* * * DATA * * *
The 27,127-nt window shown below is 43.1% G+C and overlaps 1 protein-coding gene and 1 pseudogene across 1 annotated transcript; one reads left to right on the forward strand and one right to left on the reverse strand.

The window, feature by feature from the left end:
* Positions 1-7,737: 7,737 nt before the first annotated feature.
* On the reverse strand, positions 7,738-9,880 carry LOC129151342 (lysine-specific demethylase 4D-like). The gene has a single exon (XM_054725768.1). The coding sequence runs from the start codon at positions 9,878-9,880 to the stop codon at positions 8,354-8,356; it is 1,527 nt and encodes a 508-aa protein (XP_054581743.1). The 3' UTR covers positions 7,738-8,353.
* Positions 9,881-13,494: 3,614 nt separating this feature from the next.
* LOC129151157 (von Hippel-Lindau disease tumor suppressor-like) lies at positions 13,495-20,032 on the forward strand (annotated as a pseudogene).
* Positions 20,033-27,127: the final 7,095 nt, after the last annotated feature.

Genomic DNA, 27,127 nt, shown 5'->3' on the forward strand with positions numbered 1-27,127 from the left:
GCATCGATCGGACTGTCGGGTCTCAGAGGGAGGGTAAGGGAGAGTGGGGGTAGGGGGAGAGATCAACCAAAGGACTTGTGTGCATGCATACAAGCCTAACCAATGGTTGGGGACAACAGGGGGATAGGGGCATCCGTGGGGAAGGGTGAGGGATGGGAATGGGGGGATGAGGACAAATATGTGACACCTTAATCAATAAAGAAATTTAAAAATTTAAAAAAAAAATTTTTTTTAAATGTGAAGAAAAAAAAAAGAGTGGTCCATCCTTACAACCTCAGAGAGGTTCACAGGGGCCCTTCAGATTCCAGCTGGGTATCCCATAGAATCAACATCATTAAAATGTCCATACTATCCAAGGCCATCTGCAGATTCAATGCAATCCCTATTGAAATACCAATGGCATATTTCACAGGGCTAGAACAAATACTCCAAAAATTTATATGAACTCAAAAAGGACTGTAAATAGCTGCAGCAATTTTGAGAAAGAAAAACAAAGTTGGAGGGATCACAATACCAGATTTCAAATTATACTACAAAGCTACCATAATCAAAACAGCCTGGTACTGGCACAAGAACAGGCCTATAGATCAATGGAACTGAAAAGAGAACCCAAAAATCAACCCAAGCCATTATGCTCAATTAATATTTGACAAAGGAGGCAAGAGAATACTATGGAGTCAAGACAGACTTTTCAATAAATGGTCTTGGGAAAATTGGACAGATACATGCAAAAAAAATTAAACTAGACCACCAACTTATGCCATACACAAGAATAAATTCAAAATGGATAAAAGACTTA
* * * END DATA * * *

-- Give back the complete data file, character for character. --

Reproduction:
The 27,127-nt window shown below is 43.1% G+C and overlaps 1 protein-coding gene and 1 pseudogene across 1 annotated transcript; one reads left to right on the forward strand and one right to left on the reverse strand.

The window, feature by feature from the left end:
* Positions 1-7,737: 7,737 nt before the first annotated feature.
* On the reverse strand, positions 7,738-9,880 carry LOC129151342 (lysine-specific demethylase 4D-like). The gene has a single exon (XM_054725768.1). The coding sequence runs from the start codon at positions 9,878-9,880 to the stop codon at positions 8,354-8,356; it is 1,527 nt and encodes a 508-aa protein (XP_054581743.1). The 3' UTR covers positions 7,738-8,353.
* Positions 9,881-13,494: 3,614 nt separating this feature from the next.
* LOC129151157 (von Hippel-Lindau disease tumor suppressor-like) lies at positions 13,495-20,032 on the forward strand (annotated as a pseudogene).
* Positions 20,033-27,127: the final 7,095 nt, after the last annotated feature.

Genomic DNA, 27,127 nt, shown 5'->3' on the forward strand with positions numbered 1-27,127 from the left:
GCATCGATCGGACTGTCGGGTCTCAGAGGGAGGGTAAGGGAGAGTGGGGGTAGGGGGAGAGATCAACCAAAGGACTTGTGTGCATGCATACAAGCCTAACCAATGGTTGGGGACAACAGGGGGATAGGGGCATCCGTGGGGAAGGGTGAGGGATGGGAATGGGGGGATGAGGACAAATATGTGACACCTTAATCAATAAAGAAATTTAAAAATTTAAAAAAAAAATTTTTTTTAAATGTGAAGAAAAAAAAAAGAGTGGTCCATCCTTACAACCTCAGAGAGGTTCACAGGGGCCCTTCAGATTCCAGCTGGGTATCCCATAGAATCAACATCATTAAAATGTCCATACTATCCAAGGCCATCTGCAGATTCAATGCAATCCCTATTGAAATACCAATGGCATATTTCACAGGGCTAGAACAAATACTCCAAAAATTTATATGAACTCAAAAAGGACTGTAAATAGCTGCAGCAATTTTGAGAAAGAAAAACAAAGTTGGAGGGATCACAATACCAGATTTCAAATTATACTACAAAGCTACCATAATCAAAACAGCCTGGTACTGGCACAAGAACAGGCCTATAGATCAATGGAACTGAAAAGAGAACCCAAAAATCAACCCAAGCCATTATGCTCAATTAATATTTGACAAAGGAGGCAAGAGAATACTATGGAGTCAAGACAGACTTTTCAATAAATGGTCTTGGGAAAATTGGACAGATACATGCAAAAAAAATTAAACTAGACCACCAACTTATGCCATACACAAGAATAAATTCAAAATGGATAAAAGACTTA